How is this possible considering warehouse associates are being asked to do more than ever? We know there are days when warehouses are understaffed in comparison to the volume of goods and orders that must be processed. So, if they’re not necessarily getting paid more for the extra effort, what is making them so cheery amid the labor constraints?

It appears that technology is at the crux of the “good vibes” that warehouse associates are feeling right now.

Most say they are being given more technology to use on the job, and their employers are using technology to create more flexible work shifts. This is likely contributing to less injuries, a better work-life balance, and a better balance of priorities while on the clock, as well as less absenteeism.

Plus, nearly eight in 10 warehouse associates say walking fewer miles per day would make their jobs more enjoyable, even if they had to pick or handle more items, and many strongly believe AMRs could make warehouse jobs less stressful. We have confirmed with warehouse operators that AMR deployments are on the uptick, so perhaps there’s a correlation there?

92% of warehouse associates went so far as to say that they agree on some level that “technology advancements will make the warehouse environment more attractive to workers.” What’s more, a staggering 83% have declared that they “are more likely to work for an employer that gives them modern devices to use for tasks versus an employer that provides older or no devices.”

Doesn’t sound like what you’re hearing on social media, right?

When asked about the disconnect recently, my suspicion is that as more technology tools have been rolled out in warehouses around the world, workers have started to appreciate them as friend versus foe—especially robots. Case in point: warehouse associates who work alongside AMRs today said they have “helped increase productivity and reduce walking/travel time (83%), reduce errors (73%), and enable advancement to new roles or opportunities (65%).”

As I have said before, automation is the great equalizer, especially when labor is constrained or during unexpected surge periods or seasonal peaks when it may be difficult to scale the workforce quickly.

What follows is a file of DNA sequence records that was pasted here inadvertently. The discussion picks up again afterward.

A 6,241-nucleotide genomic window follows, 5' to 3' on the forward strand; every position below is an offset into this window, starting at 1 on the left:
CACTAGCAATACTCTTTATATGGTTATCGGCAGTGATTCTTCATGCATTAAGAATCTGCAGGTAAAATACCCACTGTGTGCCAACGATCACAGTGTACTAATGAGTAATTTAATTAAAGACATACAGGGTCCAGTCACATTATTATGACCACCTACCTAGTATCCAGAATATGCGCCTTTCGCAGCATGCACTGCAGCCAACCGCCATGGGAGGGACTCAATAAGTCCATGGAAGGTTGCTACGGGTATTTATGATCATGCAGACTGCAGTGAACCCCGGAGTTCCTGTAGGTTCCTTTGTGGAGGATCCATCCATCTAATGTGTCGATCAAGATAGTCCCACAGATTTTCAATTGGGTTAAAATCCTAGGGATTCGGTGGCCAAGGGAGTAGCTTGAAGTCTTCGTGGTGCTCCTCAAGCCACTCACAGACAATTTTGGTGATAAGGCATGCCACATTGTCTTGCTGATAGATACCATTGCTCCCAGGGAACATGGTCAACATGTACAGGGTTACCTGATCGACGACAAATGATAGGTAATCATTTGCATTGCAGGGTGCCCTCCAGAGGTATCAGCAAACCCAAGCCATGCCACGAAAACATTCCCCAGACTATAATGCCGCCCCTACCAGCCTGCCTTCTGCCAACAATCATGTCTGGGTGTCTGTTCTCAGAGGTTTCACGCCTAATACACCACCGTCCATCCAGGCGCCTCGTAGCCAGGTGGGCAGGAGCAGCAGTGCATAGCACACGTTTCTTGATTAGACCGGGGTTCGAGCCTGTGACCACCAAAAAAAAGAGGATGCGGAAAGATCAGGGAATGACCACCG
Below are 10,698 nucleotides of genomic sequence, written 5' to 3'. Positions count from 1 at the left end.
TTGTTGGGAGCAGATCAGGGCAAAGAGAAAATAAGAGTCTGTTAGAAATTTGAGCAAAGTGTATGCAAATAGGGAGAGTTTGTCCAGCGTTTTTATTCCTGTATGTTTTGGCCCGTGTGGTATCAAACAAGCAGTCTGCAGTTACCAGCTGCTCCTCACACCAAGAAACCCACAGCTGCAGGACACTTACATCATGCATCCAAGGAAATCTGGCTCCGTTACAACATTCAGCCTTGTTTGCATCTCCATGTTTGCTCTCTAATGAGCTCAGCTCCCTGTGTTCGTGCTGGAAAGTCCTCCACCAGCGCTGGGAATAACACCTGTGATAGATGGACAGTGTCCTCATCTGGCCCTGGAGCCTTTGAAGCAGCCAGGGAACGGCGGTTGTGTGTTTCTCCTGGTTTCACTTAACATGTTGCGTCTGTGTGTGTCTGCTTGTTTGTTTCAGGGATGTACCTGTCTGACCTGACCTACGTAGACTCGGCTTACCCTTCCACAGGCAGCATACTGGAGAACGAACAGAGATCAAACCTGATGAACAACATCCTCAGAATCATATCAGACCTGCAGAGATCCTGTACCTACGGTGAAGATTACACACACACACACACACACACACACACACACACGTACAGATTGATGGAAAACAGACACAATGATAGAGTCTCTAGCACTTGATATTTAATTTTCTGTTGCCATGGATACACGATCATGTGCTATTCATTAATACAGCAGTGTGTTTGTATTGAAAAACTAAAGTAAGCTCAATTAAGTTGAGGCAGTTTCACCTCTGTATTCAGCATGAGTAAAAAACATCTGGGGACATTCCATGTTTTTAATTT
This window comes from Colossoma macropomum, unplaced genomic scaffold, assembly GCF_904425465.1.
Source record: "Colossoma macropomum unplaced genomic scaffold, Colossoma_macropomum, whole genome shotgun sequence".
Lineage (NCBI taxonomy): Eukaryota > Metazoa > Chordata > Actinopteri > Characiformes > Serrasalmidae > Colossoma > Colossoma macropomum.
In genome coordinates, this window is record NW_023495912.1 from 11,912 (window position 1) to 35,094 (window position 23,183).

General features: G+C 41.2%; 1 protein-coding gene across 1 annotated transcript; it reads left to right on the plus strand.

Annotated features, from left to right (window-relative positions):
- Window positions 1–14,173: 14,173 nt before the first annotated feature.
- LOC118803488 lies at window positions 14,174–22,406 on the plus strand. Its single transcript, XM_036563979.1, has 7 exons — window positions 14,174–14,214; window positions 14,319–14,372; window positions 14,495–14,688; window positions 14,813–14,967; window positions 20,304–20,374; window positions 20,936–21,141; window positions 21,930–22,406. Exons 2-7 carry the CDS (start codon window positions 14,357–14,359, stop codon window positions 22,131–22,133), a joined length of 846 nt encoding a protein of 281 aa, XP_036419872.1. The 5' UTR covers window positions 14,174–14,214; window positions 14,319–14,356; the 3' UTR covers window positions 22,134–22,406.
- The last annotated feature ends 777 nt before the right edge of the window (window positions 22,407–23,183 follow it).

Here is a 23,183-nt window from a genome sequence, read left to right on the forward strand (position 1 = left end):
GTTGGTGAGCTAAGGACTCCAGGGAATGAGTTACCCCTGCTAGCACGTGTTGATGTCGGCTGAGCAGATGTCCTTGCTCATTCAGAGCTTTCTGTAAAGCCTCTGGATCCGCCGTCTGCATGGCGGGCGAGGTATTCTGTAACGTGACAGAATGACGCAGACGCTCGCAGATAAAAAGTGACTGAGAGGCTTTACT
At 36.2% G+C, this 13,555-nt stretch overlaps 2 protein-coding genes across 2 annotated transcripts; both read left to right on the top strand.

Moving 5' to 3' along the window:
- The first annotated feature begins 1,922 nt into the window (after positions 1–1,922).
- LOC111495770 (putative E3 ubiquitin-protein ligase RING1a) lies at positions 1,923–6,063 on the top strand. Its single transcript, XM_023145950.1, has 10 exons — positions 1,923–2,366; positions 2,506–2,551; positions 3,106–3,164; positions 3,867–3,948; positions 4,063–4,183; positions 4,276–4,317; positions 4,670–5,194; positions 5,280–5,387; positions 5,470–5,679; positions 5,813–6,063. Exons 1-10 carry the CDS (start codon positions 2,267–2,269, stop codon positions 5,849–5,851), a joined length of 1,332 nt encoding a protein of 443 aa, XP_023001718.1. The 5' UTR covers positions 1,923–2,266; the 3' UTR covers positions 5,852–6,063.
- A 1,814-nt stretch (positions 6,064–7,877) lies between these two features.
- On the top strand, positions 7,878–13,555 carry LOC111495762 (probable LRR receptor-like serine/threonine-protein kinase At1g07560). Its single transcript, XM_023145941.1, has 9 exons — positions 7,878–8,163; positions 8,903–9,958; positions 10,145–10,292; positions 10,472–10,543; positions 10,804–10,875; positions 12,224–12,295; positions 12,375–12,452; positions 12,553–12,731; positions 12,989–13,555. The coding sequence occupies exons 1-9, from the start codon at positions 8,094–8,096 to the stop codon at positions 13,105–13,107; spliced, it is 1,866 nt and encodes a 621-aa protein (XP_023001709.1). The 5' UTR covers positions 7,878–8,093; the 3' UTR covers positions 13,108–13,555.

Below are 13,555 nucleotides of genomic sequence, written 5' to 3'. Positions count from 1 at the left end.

So, if you’re a warehouse operator who is hesitant to aggressively deploy new technology solutions for fear of worker pushback, know that associates are ready for a change. They’re almost demanding it with their willingness to switch jobs over the availability of technology tools. Change management will still be needed because, as you can see, the study data doesn’t indicate 100% buy in…yet. Effort will still be needed to get everyone comfortable with AMRs, wearables, or even RFID technologies that may be new and different from the usual workflow-technology tools. But it appears the risk of not digitalizing and automating workflows more extensively is higher than “taking a risk” with new technology solutions.

If you’re not sure which technologies are best suited for your workflows or will make things easier on your workers during busy times, you may want to look at what some of your peers are doing as inspiration.

According to the study feedback, more than six in 10 decision-makers will invest in “technologies that increase inventory and asset visibility within their warehouses and overall visibility throughout supply chains over the next five years.” Almost every single decision-maker also expects their use of sensor-based technologies such as radio frequency identification (RFID), computer vision, fixed industrial scanning, and machine-vision systems to become more prevalent in that timeframe. Some are already seeing tremendous results from early pilots and deployments.

This phase-based roadmap for warehouse digitalization and operational maturity may also prove helpful as you’re trying to prioritize technology investments or overall business process improvements.   

Mark Wheeler is director of supply chain solutions with Zebra Technologies